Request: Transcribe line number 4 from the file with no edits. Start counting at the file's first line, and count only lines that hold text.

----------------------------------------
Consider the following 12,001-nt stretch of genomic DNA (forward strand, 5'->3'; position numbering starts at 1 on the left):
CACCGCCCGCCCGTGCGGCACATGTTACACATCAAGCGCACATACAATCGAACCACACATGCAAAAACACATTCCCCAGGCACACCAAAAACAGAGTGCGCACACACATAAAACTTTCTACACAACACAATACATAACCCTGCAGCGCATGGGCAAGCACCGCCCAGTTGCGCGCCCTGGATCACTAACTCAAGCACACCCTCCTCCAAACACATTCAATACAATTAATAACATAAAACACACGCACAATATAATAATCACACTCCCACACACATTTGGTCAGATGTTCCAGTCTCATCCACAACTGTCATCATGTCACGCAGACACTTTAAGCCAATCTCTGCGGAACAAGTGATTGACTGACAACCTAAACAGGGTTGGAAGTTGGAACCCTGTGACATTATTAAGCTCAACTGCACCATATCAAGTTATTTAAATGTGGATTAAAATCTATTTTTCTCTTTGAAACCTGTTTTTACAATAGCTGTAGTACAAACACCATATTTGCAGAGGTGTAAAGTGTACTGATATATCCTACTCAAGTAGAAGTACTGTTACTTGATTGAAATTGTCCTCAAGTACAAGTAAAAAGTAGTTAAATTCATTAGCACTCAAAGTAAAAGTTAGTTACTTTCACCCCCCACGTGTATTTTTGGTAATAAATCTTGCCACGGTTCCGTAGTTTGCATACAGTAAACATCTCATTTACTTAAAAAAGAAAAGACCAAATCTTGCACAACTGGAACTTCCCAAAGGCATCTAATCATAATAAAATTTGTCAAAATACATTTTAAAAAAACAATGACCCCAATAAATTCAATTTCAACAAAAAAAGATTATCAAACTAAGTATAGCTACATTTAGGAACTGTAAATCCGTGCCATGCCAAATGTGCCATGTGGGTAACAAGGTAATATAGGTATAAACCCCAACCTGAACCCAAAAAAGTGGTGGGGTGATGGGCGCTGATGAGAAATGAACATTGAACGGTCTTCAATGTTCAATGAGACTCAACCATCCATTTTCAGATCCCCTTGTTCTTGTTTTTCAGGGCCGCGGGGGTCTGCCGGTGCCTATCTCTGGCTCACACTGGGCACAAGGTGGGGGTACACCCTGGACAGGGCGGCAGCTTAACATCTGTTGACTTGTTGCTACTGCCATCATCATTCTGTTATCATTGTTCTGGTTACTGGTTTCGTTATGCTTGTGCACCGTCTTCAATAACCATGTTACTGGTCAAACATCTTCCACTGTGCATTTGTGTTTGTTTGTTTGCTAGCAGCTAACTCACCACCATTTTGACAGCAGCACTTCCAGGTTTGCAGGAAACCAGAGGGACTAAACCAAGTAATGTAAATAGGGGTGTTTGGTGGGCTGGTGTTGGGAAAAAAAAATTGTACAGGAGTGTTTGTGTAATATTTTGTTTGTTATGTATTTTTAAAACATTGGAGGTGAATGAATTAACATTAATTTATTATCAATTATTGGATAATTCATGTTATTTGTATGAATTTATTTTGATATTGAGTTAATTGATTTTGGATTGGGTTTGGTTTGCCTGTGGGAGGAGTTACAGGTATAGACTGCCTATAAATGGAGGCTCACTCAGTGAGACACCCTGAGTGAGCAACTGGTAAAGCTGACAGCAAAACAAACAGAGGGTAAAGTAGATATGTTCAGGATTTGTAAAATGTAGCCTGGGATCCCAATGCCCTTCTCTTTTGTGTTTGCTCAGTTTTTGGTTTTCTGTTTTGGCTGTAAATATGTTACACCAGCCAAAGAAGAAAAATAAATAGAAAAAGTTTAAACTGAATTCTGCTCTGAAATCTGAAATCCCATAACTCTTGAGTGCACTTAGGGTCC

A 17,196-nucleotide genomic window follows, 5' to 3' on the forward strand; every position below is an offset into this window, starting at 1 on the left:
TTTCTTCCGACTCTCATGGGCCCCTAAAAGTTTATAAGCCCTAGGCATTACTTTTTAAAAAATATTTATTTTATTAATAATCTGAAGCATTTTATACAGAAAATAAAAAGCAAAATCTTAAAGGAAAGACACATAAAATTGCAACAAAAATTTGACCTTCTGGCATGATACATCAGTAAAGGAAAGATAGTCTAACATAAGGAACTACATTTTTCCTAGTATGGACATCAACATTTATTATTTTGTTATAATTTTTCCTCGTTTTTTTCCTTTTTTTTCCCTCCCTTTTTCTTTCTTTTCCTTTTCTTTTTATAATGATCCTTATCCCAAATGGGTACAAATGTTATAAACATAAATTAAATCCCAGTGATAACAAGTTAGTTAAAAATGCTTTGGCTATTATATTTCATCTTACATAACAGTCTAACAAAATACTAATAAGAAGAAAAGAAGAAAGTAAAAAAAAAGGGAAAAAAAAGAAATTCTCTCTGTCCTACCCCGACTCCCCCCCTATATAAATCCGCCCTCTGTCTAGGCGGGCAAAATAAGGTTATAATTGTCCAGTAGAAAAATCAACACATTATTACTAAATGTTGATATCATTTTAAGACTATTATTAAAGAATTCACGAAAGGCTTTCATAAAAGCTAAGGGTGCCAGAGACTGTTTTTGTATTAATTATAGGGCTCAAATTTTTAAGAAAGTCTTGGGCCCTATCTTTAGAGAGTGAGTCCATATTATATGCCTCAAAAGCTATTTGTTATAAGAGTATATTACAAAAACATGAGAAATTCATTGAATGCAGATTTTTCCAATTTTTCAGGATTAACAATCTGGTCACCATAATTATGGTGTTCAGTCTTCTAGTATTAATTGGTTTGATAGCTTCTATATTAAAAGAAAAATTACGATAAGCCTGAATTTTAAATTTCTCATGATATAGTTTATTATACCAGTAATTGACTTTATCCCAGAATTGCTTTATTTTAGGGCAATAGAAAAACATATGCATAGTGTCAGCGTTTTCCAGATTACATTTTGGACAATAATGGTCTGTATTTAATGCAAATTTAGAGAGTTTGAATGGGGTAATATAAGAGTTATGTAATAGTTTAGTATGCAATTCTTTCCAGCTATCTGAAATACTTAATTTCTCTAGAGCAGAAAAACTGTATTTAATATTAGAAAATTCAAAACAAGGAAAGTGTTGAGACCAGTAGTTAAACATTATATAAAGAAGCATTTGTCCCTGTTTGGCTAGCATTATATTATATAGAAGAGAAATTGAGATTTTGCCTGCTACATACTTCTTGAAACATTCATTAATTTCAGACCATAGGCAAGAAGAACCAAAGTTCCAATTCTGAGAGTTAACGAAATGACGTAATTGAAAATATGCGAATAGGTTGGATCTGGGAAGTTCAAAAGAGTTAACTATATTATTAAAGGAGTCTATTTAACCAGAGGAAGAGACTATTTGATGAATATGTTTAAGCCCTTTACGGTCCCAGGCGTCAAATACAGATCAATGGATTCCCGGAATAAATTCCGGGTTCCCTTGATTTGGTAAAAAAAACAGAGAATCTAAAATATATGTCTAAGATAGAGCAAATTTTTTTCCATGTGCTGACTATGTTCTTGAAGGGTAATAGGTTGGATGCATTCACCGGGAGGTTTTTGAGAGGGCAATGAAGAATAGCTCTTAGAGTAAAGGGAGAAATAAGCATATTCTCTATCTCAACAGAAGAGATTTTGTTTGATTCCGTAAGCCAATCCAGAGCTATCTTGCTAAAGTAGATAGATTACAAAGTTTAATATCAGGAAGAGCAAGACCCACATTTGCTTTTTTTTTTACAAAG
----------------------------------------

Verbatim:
TTTCTTCCGACTCTCATGGGCCCCTAAAAGTTTATAAGCCCTAGGCATTACTTTTTAAAAAATATTTATTTTATTAATAATCTGAAGCATTTTATACAGAAAATAAAAAGCAAAATCTTAAAGGAAAGACACATAAAATTGCAACAAAAATTTGACCTTCTGGCATGATACATCAGTAAAGGAAAGATAGTCTAACATAAGGAACTACATTTTTCCTAGTATGGACATCAACATTTATTATTTTGTTATAATTTTTCCTCGTTTTTTTCCTTTTTTTTCCCTCCCTTTTTCTTTCTTTTCCTTTTCTTTTTATAATGATCCTTATCCCAAATGGGTACAAATGTTATAAACATAAATTAAATCCCAGTGATAACAAGTTAGTTAAAAATGCTTTGGCTATTATATTTCATCTTACATAACAGTCTAACAAAATACTAATAAGAAGAAAAGAAGAAAGTAAAAAAAAAGGGAAAAAAAAGAAATTCTCTCTGTCCTACCCCGACTCCCCCCCTATATAAATCCGCCCTCTGTCTAGGCGGGCAAAATAAGGTTATAATTGTCCAGTAGAAAAATCAACACATTATTACTAAATGTTGATATCATTTTAAGACTATTATTAAAGAATTCACGAAAGGCTTTCATAAAAGCTAAGGGTGCCAGAGACTGTTTTTGTATTAATTATAGGGCTCAAATTTTTAAGAAAGTCTTGGGCCCTATCTTTAGAGAGTGAGTCCATATTATATGCCTCAAAAGCTATTTGTTATAAGAGTATATTACAAAAACATGAGAAATTCATTGAATGCAGATTTTTCCAATTTTTCAGGATTAACAATCTGGTCACCATAATTATGGTGTTCAGTCTTCTAGTATTAATTGGTTTGATAGCTTCTATATTAAAAGAAAAATTACGATAAGCCTGAATTTTAAATTTCTCATGATATAGTTTATTATACCAGTAATTGACTTTATCCCAGAATTGCTTTATTTTAGGGCAATAGAAAAACATATGCATAGTGTCAGCGTTTTCCAGATTACATTTTGGACAATAATGGTCTGTATTTAATGCAAATTTAGAGAGTTTGAATGGGGTAATATAAGAGTTATGTAATAGTTTAGTATGCAATTCTTTCCAGCTATCTGAAATACTTAATTTCTCTAGAGCAGAAAAACTGTATTTAATATTAGAAAATTCAAAACAAGGAAAGTGTTGAGACCAGTAGTTAAACATTATATAAAGAAGCATTTGTCCCTGTTTGGCTAGCATTATATTATATAGAAGAGAAATTGAGATTTTGCCTGCTACATACTTCTTGAAACATTCATTAATTTCAGACCATAGGCAAGAAGAACCAAAGTTCCAATTCTGAGAGTTAACGAAATGACGTAATTGAAAATATGCGAATAGGTTGGATCTGGGAAGTTCAAAAGAGTTAACTATATTATTAAAGGAGTCTATTTAACCAGAGGAAGAGACTATTTGATGAATATGTTTAAGCCCTTTACGGTCCCAGGCGTCAAATACAGATCAATGGATTCCCGGAATAAATTCCGGGTTCCCTTGATTTGGTAAAAAAAACAGAGAATCTAAAATATATGTCTAAGATAGAGCAAATTTTTTTCCATGTGCTGACTATGTTCTTGAAGGGTAATAGGTTGGATGCATTCACCGGGAGGTTTTTGAGAGGGCAATGAAGAATAGCTCTTAGAGTAAAGGGAGAAATAAGCATATTCTCTATCTCAACAGAAGAGATTTTGTTTGATTCCGTAAGCCAATCCAGAGCTATCTTGCTAAAGTAGATAGATTACAAAGTTTAATATCAGGAAGAGCAAGACCCACATTTGCTTTTTTTTTTACAAAG